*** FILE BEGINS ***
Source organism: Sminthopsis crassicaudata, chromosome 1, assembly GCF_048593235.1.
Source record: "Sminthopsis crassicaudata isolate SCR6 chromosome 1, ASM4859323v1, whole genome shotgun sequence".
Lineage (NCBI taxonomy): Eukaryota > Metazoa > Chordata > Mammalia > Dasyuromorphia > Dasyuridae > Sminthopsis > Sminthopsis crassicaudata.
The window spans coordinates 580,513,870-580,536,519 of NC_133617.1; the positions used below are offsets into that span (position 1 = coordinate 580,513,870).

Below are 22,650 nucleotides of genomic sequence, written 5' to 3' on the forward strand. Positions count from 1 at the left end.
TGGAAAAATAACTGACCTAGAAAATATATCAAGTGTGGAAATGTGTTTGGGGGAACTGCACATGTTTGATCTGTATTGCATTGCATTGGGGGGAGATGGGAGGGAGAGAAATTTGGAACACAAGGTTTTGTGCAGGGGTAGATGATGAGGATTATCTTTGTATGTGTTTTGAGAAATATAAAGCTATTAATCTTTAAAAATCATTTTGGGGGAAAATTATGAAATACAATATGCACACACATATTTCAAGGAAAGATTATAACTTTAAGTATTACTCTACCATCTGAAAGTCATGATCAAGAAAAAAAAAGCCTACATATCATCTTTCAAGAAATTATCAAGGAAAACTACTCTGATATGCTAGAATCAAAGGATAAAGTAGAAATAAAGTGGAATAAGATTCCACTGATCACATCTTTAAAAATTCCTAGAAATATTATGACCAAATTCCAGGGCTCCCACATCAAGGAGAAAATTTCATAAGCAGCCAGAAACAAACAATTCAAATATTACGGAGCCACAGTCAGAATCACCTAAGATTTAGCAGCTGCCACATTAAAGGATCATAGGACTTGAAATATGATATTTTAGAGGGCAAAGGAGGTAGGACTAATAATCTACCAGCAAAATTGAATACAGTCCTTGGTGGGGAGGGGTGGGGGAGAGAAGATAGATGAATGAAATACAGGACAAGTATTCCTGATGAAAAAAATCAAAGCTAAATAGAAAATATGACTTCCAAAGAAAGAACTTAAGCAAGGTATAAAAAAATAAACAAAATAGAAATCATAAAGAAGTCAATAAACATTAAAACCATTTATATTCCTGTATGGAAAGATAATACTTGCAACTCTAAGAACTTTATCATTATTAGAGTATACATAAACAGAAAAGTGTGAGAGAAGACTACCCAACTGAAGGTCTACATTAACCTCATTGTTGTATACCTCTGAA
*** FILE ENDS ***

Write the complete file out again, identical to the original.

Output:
Source organism: Sminthopsis crassicaudata, chromosome 1, assembly GCF_048593235.1.
Source record: "Sminthopsis crassicaudata isolate SCR6 chromosome 1, ASM4859323v1, whole genome shotgun sequence".
Lineage (NCBI taxonomy): Eukaryota > Metazoa > Chordata > Mammalia > Dasyuromorphia > Dasyuridae > Sminthopsis > Sminthopsis crassicaudata.
The window spans coordinates 580,513,870-580,536,519 of NC_133617.1; the positions used below are offsets into that span (position 1 = coordinate 580,513,870).

Below are 22,650 nucleotides of genomic sequence, written 5' to 3' on the forward strand. Positions count from 1 at the left end.
TGGAAAAATAACTGACCTAGAAAATATATCAAGTGTGGAAATGTGTTTGGGGGAACTGCACATGTTTGATCTGTATTGCATTGCATTGGGGGGAGATGGGAGGGAGAGAAATTTGGAACACAAGGTTTTGTGCAGGGGTAGATGATGAGGATTATCTTTGTATGTGTTTTGAGAAATATAAAGCTATTAATCTTTAAAAATCATTTTGGGGGAAAATTATGAAATACAATATGCACACACATATTTCAAGGAAAGATTATAACTTTAAGTATTACTCTACCATCTGAAAGTCATGATCAAGAAAAAAAAAGCCTACATATCATCTTTCAAGAAATTATCAAGGAAAACTACTCTGATATGCTAGAATCAAAGGATAAAGTAGAAATAAAGTGGAATAAGATTCCACTGATCACATCTTTAAAAATTCCTAGAAATATTATGACCAAATTCCAGGGCTCCCACATCAAGGAGAAAATTTCATAAGCAGCCAGAAACAAACAATTCAAATATTACGGAGCCACAGTCAGAATCACCTAAGATTTAGCAGCTGCCACATTAAAGGATCATAGGACTTGAAATATGATATTTTAGAGGGCAAAGGAGGTAGGACTAATAATCTACCAGCAAAATTGAATACAGTCCTTGGTGGGGAGGGGTGGGGGAGAGAAGATAGATGAATGAAATACAGGACAAGTATTCCTGATGAAAAAAATCAAAGCTAAATAGAAAATATGACTTCCAAAGAAAGAACTTAAGCAAGGTATAAAAAAATAAACAAAATAGAAATCATAAAGAAGTCAATAAACATTAAAACCATTTATATTCCTGTATGGAAAGATAATACTTGCAACTCTAAGAACTTTATCATTATTAGAGTATACATAAACAGAAAAGTGTGAGAGAAGACTACCCAACTGAAGGTCTACATTAACCTCATTGTTGTATACCTCTGAA